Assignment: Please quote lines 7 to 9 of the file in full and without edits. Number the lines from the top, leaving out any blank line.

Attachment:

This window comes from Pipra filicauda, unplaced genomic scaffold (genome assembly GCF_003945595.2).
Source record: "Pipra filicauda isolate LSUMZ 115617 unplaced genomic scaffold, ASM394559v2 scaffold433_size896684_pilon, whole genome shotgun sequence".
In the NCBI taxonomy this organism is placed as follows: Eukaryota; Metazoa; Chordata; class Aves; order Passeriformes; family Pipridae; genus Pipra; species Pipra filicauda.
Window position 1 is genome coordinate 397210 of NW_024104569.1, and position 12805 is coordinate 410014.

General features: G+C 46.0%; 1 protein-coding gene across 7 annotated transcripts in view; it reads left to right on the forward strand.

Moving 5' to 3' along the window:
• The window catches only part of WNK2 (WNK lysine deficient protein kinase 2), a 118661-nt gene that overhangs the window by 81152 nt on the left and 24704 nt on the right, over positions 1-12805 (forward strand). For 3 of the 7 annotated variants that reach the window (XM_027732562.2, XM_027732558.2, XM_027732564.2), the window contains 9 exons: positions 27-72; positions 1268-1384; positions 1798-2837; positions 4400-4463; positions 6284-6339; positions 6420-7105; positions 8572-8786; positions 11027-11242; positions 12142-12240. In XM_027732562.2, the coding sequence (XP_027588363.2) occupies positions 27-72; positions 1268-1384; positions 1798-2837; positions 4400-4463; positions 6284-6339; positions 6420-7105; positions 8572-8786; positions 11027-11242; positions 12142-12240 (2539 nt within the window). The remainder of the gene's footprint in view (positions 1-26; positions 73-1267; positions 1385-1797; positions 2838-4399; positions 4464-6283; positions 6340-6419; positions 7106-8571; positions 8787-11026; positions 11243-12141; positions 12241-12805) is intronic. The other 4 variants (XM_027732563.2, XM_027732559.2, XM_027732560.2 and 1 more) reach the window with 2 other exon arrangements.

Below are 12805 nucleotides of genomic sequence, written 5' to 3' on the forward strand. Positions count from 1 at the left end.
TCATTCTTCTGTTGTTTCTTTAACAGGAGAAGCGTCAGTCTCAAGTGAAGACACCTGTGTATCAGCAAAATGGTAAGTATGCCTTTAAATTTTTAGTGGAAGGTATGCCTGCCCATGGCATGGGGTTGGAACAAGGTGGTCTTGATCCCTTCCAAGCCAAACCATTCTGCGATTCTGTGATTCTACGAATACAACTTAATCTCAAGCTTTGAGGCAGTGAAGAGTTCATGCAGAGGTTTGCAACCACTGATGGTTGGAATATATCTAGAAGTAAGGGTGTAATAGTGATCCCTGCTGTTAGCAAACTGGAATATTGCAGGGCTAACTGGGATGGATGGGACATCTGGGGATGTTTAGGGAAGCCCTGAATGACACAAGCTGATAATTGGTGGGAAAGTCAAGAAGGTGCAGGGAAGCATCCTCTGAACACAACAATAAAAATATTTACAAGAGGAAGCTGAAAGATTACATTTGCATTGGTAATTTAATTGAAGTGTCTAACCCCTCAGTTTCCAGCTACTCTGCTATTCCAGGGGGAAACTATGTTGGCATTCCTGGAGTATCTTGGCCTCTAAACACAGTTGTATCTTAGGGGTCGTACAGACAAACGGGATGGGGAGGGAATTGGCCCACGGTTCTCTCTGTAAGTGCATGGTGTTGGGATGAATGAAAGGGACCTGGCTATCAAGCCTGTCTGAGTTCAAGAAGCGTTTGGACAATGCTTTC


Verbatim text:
• The window catches only part of WNK2 (WNK lysine deficient protein kinase 2), a 118661-nt gene that overhangs the window by 81152 nt on the left and 24704 nt on the right, over positions 1-12805 (forward strand). For 3 of the 7 annotated variants that reach the window (XM_027732562.2, XM_027732558.2, XM_027732564.2), the window contains 9 exons: positions 27-72; positions 1268-1384; positions 1798-2837; positions 4400-4463; positions 6284-6339; positions 6420-7105; positions 8572-8786; positions 11027-11242; positions 12142-12240. In XM_027732562.2, the coding sequence (XP_027588363.2) occupies positions 27-72; positions 1268-1384; positions 1798-2837; positions 4400-4463; positions 6284-6339; positions 6420-7105; positions 8572-8786; positions 11027-11242; positions 12142-12240 (2539 nt within the window). The remainder of the gene's footprint in view (positions 1-26; positions 73-1267; positions 1385-1797; positions 2838-4399; positions 4464-6283; positions 6340-6419; positions 7106-8571; positions 8787-11026; positions 11243-12141; positions 12241-12805) is intronic. The other 4 variants (XM_027732563.2, XM_027732559.2, XM_027732560.2 and 1 more) reach the window with 2 other exon arrangements.

Below are 12805 nucleotides of genomic sequence, written 5' to 3' on the forward strand. Positions count from 1 at the left end.
TCATTCTTCTGTTGTTTCTTTAACAGGAGAAGCGTCAGTCTCAAGTGAAGACACCTGTGTATCAGCAAAATGGTAAGTATGCCTTTAAATTTTTAGTGGAAGGTATGCCTGCCCATGGCATGGGGTTGGAACAAGGTGGTCTTGATCCCTTCCAAGCCAAACCATTCTGCGATTCTGTGATTCTACGAATACAACTTAATCTCAAGCTTTGAGGCAGTGAAGAGTTCATGCAGAGGTTTGCAACCACTGATGGTTGGAATATATCTAGAAGTAAGGGTGTAATAGTGATCCCTGCTGTTAGCAAACTGGAATATTGCAGGGCTAACTGGGATGGATGGGACATCTGGGGATGTTTAGGGAAGCCCTGAATGACACAAGCTGATAATTGGTGGGAAAGTCAAGAAGGTGCAGGGAAGCATCCTCTGAACACAACAATAAAAATATTTACAAGAGGAAGCTGAAAGATTACATTTGCATTGGTAATTTAATTGAAGTGTCTAACCCCTCAGTTTCCAGCTACTCTGCTATTCCAGGGGGAAACTATGTTGGCATTCCTGGAGTATCTTGGCCTCTAAACACAGTTGTATCTTAGGGGTCGTACAGACAAACGGGATGGGGAGGGAATTGGCCCACGGTTCTCTCTGTAAGTGCATGGTGTTGGGATGAATGAAAGGGACCTGGCTATCAAGCCTGTCTGAGTTCAAGAAGCGTTTGGACAATGCTTTC